A consultation request was submitted in April 2009. (D.I. 129 at CCS 0679.) Dr. MacBride's April 30, 2009 note on the request states that he discussed the issue with the surgeon and was resubmitting for surgical biopsies in two areas, with a reevaluation after the biopsy diagnoses. ( Id. )

August 13, 2009 medical notes refer to a lump on Steedley's neck and a lump on his left hip and flank. (D.I. 29.) The notes state that the neck lump has been there for 30 years and the lump on his flank has been there since 2004. ( Id. ) Steedley was seen by medical on September 25, 2009. (D.I. 129 at CCS 00814.) A consultation request for an excisional biopsy was approved on October 15, 2009. ( Id. ) at CMS 00487.)

Steedley was seen by outside physician Dr. Barnett ("Dr. Barnett") on November 3, 2009, for evaluation of several subcutaneous masses including an area to the left hip and flank and an area on the right neck. (D.I. 29; D.I. 119 ex. A at ¶ 6.) Examination revealed soft, fleshy subcutaneous masses most consistent with lipomas in the area of the left hip/flank and right neck. ( Id. ) It was recommended that Steedley have the areas excised as an outpatient. (D.I. 29.) In early January 1, 2010, nurse practitioner Ihuoma Chuks ("Chuks") submitted a written consultation request for Steedley to undergo an excisional biopsy as recommended by Dr. Barnett. ( Id. ) Dr. Dale Rodgers ("Dr. Rodgers"), the site medical director, signed the consultation request on January 12, 2010. (D.I. 119 ex. A at ¶ 7.)

According to Dr. MacBride: (1) lipoma is a slow-growing, fatty lump that is most often situated between your skin and the underlying muscle layer; (2) it is often easy to identify because it moves readily with slight finger pressure; (3) it is not cancer and is usually harmless; and (4) treatment generally is not necessary, but if the lipoma is painful or is growing, it can be removed. ( Id. ) Dr. Barnett's notes recommend excision as an outpatient but, according to Dr. MacBride, consultation notes by an outside provider are only recommendations and not requirements. Id. Steedley was seen by medical on December 29, 2009 for follow-up on the neck mass. (D.I. 129 at CCS 0078.)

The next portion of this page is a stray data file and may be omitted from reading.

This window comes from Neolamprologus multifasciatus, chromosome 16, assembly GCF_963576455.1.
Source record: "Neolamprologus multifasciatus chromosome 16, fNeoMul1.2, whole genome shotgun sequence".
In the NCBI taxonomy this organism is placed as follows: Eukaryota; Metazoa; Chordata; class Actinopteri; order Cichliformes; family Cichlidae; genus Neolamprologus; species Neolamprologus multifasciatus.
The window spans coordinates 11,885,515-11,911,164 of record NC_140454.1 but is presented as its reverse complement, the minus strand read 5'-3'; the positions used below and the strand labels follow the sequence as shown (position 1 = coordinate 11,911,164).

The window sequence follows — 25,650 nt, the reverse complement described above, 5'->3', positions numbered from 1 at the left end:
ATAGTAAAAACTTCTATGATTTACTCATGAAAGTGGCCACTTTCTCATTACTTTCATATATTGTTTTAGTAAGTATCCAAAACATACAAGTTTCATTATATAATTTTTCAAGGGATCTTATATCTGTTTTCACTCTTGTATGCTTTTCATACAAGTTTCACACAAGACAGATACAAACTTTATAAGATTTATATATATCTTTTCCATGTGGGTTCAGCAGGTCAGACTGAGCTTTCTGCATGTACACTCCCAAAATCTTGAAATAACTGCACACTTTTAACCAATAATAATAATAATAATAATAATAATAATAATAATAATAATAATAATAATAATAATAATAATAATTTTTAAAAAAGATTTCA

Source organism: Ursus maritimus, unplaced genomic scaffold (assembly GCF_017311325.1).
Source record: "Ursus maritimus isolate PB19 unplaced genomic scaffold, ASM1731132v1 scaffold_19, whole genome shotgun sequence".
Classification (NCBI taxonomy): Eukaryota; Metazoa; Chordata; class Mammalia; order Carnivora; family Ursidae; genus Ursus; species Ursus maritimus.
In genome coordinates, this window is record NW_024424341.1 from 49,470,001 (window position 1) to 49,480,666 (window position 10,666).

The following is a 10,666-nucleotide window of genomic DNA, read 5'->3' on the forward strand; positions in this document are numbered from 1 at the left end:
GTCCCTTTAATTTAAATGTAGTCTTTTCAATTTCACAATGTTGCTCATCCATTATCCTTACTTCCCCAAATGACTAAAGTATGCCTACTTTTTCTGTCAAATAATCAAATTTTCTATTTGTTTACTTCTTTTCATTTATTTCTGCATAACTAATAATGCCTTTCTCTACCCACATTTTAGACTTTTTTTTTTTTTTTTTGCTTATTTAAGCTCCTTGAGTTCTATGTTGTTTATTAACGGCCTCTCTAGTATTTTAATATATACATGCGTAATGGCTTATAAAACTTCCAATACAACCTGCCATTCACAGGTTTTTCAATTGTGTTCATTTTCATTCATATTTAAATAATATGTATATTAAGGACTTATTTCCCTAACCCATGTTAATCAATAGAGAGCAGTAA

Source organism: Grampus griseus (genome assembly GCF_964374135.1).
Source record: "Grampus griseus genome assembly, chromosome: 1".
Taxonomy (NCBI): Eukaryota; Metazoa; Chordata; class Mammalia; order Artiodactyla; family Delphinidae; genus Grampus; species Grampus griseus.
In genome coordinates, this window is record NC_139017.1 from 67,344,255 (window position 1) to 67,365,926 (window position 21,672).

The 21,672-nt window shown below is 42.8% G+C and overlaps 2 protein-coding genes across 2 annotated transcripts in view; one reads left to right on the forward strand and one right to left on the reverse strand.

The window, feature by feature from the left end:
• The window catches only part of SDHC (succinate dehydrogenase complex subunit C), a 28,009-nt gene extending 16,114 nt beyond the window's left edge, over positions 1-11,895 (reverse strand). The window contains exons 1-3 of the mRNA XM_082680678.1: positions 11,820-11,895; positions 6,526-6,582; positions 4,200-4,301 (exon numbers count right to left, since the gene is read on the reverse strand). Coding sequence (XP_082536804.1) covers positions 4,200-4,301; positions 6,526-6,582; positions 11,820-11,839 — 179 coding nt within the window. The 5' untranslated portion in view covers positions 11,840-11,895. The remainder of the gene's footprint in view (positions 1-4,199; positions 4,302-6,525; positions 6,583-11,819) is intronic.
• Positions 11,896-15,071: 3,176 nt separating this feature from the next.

Dr. MacBride performed a utilization management review of Steedley's case in mid-January 2010. ( Id. ) at ¶ 7.) Utilization management is a medical industry term referring to the process that helps ensure that patients receive the right care at the right time in order to improve clinical outcomes and lower costs. ( Id. at ¶¶ 3, 8.) According to Dr. MacBride, the goal and purpose of a utilization management review is to assure that appropriate care is received. ( Id. ) at ¶ 8.) Dr. MacBride states that Steedley's utilization managment review sought to assure that services provided him were efficient, cost effective, and consistent with recognized standards of care. ( Id. ) Dr. MacBride wrote on the consultation request in the "alternative treatment plan for consideration" section, "lipomas excision not medically necessary provider to monitor." (D.I. 116.)